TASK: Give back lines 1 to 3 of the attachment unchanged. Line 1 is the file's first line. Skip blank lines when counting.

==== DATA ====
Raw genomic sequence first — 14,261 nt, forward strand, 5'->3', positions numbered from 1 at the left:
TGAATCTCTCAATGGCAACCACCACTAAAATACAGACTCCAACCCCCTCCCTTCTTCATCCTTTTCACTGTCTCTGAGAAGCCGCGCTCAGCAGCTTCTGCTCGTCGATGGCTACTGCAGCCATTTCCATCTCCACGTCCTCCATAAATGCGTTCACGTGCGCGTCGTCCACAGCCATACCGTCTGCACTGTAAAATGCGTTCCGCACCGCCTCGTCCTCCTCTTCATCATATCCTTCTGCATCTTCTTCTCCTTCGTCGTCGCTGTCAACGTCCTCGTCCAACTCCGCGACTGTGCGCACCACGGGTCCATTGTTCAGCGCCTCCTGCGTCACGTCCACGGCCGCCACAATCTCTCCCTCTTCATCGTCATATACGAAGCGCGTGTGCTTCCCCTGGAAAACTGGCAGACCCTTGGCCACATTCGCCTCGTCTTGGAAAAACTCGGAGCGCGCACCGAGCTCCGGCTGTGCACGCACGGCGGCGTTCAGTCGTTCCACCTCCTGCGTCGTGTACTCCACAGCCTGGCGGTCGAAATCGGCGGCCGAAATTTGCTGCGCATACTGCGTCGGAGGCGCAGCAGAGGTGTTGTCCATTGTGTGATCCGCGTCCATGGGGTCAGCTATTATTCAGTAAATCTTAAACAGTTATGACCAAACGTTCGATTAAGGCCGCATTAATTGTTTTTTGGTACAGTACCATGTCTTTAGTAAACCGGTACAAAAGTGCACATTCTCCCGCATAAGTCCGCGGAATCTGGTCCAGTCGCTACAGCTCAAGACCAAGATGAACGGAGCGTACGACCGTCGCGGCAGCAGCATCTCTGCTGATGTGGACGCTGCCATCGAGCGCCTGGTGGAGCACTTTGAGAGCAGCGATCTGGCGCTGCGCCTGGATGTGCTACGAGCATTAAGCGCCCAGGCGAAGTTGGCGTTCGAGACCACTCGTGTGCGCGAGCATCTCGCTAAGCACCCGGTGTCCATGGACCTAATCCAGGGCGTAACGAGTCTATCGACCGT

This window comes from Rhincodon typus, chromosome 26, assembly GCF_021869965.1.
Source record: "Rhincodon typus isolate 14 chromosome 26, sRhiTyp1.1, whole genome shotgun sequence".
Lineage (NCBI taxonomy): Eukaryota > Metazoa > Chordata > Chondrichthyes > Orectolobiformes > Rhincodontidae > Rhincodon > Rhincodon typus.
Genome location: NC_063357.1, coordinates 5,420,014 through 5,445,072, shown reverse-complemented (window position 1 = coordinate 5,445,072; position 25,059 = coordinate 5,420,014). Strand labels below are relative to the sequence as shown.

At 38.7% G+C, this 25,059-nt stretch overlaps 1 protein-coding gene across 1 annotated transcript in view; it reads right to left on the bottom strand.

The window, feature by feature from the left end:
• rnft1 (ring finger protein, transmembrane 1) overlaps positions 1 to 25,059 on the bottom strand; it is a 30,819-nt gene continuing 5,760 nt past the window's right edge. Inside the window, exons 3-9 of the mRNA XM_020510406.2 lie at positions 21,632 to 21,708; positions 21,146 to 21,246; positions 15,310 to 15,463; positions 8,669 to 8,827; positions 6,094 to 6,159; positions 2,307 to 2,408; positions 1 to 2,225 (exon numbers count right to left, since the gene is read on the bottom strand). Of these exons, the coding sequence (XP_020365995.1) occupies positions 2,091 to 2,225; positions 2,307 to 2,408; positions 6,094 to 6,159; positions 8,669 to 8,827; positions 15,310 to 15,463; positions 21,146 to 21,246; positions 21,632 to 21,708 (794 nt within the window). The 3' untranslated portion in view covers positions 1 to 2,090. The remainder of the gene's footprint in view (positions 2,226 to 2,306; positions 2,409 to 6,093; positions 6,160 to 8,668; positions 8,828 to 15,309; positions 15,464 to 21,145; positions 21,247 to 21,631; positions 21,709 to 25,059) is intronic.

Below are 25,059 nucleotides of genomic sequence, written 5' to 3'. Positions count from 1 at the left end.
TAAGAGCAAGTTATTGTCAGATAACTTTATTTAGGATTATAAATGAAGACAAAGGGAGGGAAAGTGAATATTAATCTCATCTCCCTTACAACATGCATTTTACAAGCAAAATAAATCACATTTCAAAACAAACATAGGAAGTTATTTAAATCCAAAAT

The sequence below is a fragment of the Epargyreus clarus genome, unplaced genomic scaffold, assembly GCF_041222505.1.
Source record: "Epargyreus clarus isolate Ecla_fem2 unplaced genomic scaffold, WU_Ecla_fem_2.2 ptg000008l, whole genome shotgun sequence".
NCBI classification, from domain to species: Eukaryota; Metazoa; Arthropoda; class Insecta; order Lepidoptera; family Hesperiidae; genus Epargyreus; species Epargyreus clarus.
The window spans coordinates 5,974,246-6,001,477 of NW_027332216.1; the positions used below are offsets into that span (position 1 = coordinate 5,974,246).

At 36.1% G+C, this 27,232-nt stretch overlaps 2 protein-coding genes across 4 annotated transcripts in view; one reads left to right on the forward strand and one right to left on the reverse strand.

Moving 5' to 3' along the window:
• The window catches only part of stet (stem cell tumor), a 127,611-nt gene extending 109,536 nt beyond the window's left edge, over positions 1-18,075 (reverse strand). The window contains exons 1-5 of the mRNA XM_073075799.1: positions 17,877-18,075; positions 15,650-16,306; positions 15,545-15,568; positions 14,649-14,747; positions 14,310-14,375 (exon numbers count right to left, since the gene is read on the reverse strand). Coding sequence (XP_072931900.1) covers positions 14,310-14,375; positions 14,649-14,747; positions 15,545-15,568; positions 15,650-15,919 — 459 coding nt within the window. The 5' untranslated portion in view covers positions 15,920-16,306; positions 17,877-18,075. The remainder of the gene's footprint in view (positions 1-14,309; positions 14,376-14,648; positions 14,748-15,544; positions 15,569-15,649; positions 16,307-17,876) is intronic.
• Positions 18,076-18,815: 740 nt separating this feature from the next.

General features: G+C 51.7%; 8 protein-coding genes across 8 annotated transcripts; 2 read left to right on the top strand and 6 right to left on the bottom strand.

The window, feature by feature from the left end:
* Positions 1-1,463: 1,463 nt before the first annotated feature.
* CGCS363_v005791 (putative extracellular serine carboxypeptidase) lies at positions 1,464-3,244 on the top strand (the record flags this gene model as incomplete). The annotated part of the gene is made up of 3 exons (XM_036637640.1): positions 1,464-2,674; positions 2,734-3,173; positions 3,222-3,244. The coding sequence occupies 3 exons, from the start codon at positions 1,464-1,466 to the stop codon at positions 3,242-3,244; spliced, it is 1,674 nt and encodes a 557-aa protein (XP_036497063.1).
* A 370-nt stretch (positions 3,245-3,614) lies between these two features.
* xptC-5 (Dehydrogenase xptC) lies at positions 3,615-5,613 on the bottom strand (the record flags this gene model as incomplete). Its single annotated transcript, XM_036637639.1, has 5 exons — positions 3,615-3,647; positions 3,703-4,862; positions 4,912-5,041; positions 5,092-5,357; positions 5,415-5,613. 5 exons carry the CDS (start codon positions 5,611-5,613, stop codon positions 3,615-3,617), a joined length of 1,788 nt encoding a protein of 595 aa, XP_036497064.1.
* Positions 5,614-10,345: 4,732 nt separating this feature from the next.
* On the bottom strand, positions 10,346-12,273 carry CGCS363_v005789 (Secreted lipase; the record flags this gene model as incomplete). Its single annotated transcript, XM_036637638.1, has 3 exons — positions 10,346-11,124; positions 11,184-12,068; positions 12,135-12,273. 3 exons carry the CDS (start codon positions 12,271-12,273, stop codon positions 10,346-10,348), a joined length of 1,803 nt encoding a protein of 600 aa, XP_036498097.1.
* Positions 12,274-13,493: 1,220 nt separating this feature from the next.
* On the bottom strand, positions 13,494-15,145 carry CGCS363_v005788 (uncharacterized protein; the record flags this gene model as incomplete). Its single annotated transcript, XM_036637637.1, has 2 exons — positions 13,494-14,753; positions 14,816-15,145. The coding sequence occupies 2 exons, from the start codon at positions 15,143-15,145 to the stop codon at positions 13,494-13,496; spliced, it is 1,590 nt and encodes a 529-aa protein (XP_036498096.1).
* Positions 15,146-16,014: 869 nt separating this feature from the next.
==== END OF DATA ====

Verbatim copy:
Raw genomic sequence first — 14,261 nt, forward strand, 5'->3', positions numbered from 1 at the left:
TGAATCTCTCAATGGCAACCACCACTAAAATACAGACTCCAACCCCCTCCCTTCTTCATCCTTTTCACTGTCTCTGAGAAGCCGCGCTCAGCAGCTTCTGCTCGTCGATGGCTACTGCAGCCATTTCCATCTCCACGTCCTCCATAAATGCGTTCACGTGCGCGTCGTCCACAGCCATACCGTCTGCACTGTAAAATGCGTTCCGCACCGCCTCGTCCTCCTCTTCATCATATCCTTCTGCATCTTCTTCTCCTTCGTCGTCGCTGTCAACGTCCTCGTCCAACTCCGCGACTGTGCGCACCACGGGTCCATTGTTCAGCGCCTCCTGCGTCACGTCCACGGCCGCCACAATCTCTCCCTCTTCATCGTCATATACGAAGCGCGTGTGCTTCCCCTGGAAAACTGGCAGACCCTTGGCCACATTCGCCTCGTCTTGGAAAAACTCGGAGCGCGCACCGAGCTCCGGCTGTGCACGCACGGCGGCGTTCAGTCGTTCCACCTCCTGCGTCGTGTACTCCACAGCCTGGCGGTCGAAATCGGCGGCCGAAATTTGCTGCGCATACTGCGTCGGAGGCGCAGCAGAGGTGTTGTCCATTGTGTGATCCGCGTCCATGGGGTCAGCTATTATTCAGTAAATCTTAAACAGTTATGACCAAACGTTCGATTAAGGCCGCATTAATTGTTTTTTGGTACAGTACCATGTCTTTAGTAAACCGGTACAAAAGTGCACATTCTCCCGCATAAGTCCGCGGAATCTGGTCCAGTCGCTACAGCTCAAGACCAAGATGAACGGAGCGTACGACCGTCGCGGCAGCAGCATCTCTGCTGATGTGGACGCTGCCATCGAGCGCCTGGTGGAGCACTTTGAGAGCAGCGATCTGGCGCTGCGCCTGGATGTGCTACGAGCATTAAGCGCCCAGGCGAAGTTGGCGTTCGAGACCACTCGTGTGCGCGAGCATCTCGCTAAGCACCCGGTGTCCATGGACCTAATCCAGGGCGTAACGAGTCTATCGACCGT

This window comes from Rhincodon typus, chromosome 26, assembly GCF_021869965.1.